"Bertman is an unabashed admirer of the ancient Greeks, and his depiction of their scientific accomplishments gives readers a reason to share his admiration.”
"Bertman’s narrative is a sweeping and energetic tale of the history of science. Drawing authentic and compelling connections between ancient and modern science, he shows with sensitivity and affection, and without any trace of pedantry, how Greek science, after two and a half millennia, continues to inspire, to inform, and even to be our science of the twenty-first century."
—Georgia L. Irby-Massie, associate professor of classics
The College of William and Mary
Coeditor, The Encyclopedia of Ancient Natural Scientists
Historians often look to ancient Greece as the wellspring of Western civilization. Perhaps the most ingenious achievement of the Hellenic mind was the early development of the sciences. The names we give to science’s many branches today—from physics and chemistry to mathematics, biology, and psychology—echo the Greek words that were first used to define these disciplines in ancient times and remain a testament to the groundbreaking discoveries of these pioneering thinkers.
What was it about the Greeks, as opposed to the far older civilizations of Egypt, Mesopotamia, India, and China, that gave rise to the uniquely Western, scientific mindset?
Stephen Bertman explores this intriguing question in this authoritative yet accessible and eloquently told story about the origins of science. Going beyond individual Greek discoveries in the various branches of science, Bertman emphasizes why these early investigators were able to achieve what they did. Among the exceptional characteristics of Greek culture that created the seedbed for early science were:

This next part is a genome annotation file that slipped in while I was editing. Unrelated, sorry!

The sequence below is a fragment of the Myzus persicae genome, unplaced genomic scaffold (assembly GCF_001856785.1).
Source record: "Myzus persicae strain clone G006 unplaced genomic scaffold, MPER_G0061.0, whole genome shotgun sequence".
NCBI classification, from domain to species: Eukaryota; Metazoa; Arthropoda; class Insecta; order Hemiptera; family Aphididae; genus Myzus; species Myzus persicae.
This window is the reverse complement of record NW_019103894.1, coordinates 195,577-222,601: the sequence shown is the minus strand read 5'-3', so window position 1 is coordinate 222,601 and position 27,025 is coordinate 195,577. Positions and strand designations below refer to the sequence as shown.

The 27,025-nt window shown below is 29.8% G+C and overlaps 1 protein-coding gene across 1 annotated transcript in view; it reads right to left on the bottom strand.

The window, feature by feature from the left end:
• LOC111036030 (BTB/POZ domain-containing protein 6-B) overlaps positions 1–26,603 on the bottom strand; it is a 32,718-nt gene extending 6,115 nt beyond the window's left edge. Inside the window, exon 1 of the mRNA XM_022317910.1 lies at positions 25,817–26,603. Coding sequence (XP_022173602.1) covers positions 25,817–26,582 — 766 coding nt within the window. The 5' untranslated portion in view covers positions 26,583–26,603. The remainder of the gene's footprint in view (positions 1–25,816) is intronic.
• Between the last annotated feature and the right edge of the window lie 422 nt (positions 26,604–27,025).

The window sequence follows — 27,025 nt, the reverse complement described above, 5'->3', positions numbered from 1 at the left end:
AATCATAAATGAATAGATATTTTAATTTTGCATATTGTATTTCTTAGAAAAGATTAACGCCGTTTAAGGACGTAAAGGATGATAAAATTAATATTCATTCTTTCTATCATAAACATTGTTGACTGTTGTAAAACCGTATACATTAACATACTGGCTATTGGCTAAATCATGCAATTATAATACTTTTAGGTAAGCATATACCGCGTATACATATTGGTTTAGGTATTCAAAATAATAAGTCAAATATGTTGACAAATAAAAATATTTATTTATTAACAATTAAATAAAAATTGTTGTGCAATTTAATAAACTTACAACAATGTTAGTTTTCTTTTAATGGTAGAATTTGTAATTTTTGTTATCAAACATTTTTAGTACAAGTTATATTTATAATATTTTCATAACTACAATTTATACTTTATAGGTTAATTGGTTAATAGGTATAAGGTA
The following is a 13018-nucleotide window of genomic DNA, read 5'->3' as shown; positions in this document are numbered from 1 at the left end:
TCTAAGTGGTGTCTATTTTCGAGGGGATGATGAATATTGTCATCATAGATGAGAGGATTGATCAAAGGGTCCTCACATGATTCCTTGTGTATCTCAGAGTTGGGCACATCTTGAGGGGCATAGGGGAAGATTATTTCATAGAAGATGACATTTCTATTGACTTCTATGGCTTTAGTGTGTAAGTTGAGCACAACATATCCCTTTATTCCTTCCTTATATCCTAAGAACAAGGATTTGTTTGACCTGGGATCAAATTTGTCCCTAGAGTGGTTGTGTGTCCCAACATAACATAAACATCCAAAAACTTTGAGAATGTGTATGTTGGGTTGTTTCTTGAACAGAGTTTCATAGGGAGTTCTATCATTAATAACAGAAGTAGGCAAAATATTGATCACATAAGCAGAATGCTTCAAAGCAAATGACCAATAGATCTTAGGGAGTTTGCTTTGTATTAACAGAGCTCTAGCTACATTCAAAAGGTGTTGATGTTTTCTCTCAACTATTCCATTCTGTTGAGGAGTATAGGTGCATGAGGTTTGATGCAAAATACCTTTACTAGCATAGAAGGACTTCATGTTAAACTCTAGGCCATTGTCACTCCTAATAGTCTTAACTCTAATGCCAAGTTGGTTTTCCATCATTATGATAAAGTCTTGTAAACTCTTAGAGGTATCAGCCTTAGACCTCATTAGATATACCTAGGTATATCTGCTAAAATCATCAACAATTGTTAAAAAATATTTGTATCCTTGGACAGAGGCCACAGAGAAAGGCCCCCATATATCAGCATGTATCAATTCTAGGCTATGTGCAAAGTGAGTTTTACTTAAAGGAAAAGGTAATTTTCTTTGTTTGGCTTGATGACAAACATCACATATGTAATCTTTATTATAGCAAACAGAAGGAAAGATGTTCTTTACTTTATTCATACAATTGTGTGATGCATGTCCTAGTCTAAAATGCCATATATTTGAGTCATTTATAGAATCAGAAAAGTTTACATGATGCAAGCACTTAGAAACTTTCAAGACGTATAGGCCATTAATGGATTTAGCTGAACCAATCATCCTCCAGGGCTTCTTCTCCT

- the Greek emphasis on rationalism—a conviction that human reason could successfully unravel the mysteries of nature and make sense of the cosmos
- an early form of humanism—a pride and confidence in human potential despite the frailty and brief tenure of individual lives
- the drive to excel in every arena from the battlefield to the Olympic games and arts competitions
- an insatiable curiosity that sought understanding of both human nature and the world
- a fierce love of freedom and individualism that promoted freedom of thought—the prelude to science.
Focusing on ten different branches of science, Bertman shows why the Greeks gravitated to each specialty and explains the fascinating theories they developed, the brilliant experiments they performed, and the practical applications of their discoveries. He concludes by recounting how these early insights and achievements—transmitted over the course of two thousand years—have shaped the scientific attitude that is the hallmark of today’s world.
Bertman’s lively narrative captures the Greek genius and demonstrates the indelible influence of their discoveries on modern science and technology.
FURTHER PRAISE FOR THE GENESIS OF SCIENCE
"Modern science isn't just built on gifts from the Greeks, it is Greek to the core. In The Genesis of Science, Stephen Bertman demonstrates this core principle by breathing life into the ancient Greeks and skillfully tracing their contribution to a wide variety of disciplines, which, though altered, retain the Greek ideal and all that came with it. Moreover, Bertman does so with a humanistic, visually enhanced flair that makes the story accessible to a wide audience in an age of fear, distrust, and misunderstanding of science's goals and methods. We need more books like this one."
—Anthony F. Aveni, Russell Colgate Distinguished University Professor
of Astronomy, Anthropology, and Native American Studies, Colgate University
"An eager and passionate, stimulating and challenging tale of how in ancient Greece the mythic imagination gave way to the restless curiosity and imaginative power of science, this book is an extended argument that the scientific outlook, now so widespread, was pervasive in ancient Greek thought. "
—Paul T. Keyser, PhD, IBM T. J. Watson Research Center,
Coeditor The Encyclopedia of Ancient Natural Scientists
Pages: 293 (Illustrations)
Shipping Weight: 2lbs
Stephen Bertman, PhD, professor emeritus of classics at Canada’s University of Windsor, is the author of seven books, including Doorways through Time (featured by the Natural Science Book Club), The Eight Pillars of Greek Wisdom, Handbook to Life in Ancient Mesopotamia, and Erotic Love Poems of Greece and Rome.